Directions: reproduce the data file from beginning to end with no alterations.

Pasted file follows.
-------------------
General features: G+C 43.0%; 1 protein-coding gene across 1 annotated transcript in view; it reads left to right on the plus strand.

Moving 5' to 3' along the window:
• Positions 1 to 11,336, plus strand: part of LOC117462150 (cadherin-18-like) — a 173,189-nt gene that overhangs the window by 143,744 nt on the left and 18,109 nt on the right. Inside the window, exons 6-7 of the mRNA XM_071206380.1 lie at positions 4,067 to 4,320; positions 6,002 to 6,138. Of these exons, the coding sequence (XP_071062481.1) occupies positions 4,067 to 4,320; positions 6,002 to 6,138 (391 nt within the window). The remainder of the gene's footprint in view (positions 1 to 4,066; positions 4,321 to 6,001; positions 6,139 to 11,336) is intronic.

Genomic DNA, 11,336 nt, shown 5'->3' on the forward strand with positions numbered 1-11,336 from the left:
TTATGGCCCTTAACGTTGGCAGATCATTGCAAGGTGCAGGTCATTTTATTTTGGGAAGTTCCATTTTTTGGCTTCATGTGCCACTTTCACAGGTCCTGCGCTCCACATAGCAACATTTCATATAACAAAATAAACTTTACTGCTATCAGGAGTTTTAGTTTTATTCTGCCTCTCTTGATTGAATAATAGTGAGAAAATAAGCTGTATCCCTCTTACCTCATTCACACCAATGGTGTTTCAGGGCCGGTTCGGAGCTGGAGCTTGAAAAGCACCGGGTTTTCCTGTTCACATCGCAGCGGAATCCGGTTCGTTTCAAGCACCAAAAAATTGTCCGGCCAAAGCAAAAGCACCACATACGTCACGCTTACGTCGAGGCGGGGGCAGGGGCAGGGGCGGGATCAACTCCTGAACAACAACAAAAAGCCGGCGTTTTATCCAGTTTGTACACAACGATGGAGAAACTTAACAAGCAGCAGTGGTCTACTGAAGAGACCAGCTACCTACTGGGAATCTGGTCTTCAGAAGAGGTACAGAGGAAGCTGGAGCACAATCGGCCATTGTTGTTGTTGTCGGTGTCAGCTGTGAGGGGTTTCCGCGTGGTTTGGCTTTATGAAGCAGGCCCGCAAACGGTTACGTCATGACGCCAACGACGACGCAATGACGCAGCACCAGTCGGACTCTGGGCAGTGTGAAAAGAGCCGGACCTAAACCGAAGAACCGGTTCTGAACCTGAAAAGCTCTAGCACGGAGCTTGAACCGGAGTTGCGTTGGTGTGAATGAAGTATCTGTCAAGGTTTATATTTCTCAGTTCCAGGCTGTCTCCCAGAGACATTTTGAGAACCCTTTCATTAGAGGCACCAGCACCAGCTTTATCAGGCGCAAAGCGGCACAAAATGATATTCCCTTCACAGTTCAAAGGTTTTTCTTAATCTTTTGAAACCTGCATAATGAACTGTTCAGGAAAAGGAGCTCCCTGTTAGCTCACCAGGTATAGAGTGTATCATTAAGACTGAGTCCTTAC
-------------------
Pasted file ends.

General features: G+C 43.0%; 1 protein-coding gene across 1 annotated transcript in view; it reads left to right on the plus strand.

Moving 5' to 3' along the window:
• Positions 1 to 11,336, plus strand: part of LOC117462150 (cadherin-18-like) — a 173,189-nt gene that overhangs the window by 143,744 nt on the left and 18,109 nt on the right. Inside the window, exons 6-7 of the mRNA XM_071206380.1 lie at positions 4,067 to 4,320; positions 6,002 to 6,138. Of these exons, the coding sequence (XP_071062481.1) occupies positions 4,067 to 4,320; positions 6,002 to 6,138 (391 nt within the window). The remainder of the gene's footprint in view (positions 1 to 4,066; positions 4,321 to 6,001; positions 6,139 to 11,336) is intronic.

Genomic DNA, 11,336 nt, shown 5'->3' on the forward strand with positions numbered 1-11,336 from the left:
TTATGGCCCTTAACGTTGGCAGATCATTGCAAGGTGCAGGTCATTTTATTTTGGGAAGTTCCATTTTTTGGCTTCATGTGCCACTTTCACAGGTCCTGCGCTCCACATAGCAACATTTCATATAACAAAATAAACTTTACTGCTATCAGGAGTTTTAGTTTTATTCTGCCTCTCTTGATTGAATAATAGTGAGAAAATAAGCTGTATCCCTCTTACCTCATTCACACCAATGGTGTTTCAGGGCCGGTTCGGAGCTGGAGCTTGAAAAGCACCGGGTTTTCCTGTTCACATCGCAGCGGAATCCGGTTCGTTTCAAGCACCAAAAAATTGTCCGGCCAAAGCAAAAGCACCACATACGTCACGCTTACGTCGAGGCGGGGGCAGGGGCAGGGGCGGGATCAACTCCTGAACAACAACAAAAAGCCGGCGTTTTATCCAGTTTGTACACAACGATGGAGAAACTTAACAAGCAGCAGTGGTCTACTGAAGAGACCAGCTACCTACTGGGAATCTGGTCTTCAGAAGAGGTACAGAGGAAGCTGGAGCACAATCGGCCATTGTTGTTGTTGTCGGTGTCAGCTGTGAGGGGTTTCCGCGTGGTTTGGCTTTATGAAGCAGGCCCGCAAACGGTTACGTCATGACGCCAACGACGACGCAATGACGCAGCACCAGTCGGACTCTGGGCAGTGTGAAAAGAGCCGGACCTAAACCGAAGAACCGGTTCTGAACCTGAAAAGCTCTAGCACGGAGCTTGAACCGGAGTTGCGTTGGTGTGAATGAAGTATCTGTCAAGGTTTATATTTCTCAGTTCCAGGCTGTCTCCCAGAGACATTTTGAGAACCCTTTCATTAGAGGCACCAGCACCAGCTTTATCAGGCGCAAAGCGGCACAAAATGATATTCCCTTCACAGTTCAAAGGTTTTTCTTAATCTTTTGAAACCTGCATAATGAACTGTTCAGGAAAAGGAGCTCCCTGTTAGCTCACCAGGTATAGAGTGTATCATTAAGACTGAGTCCTTAC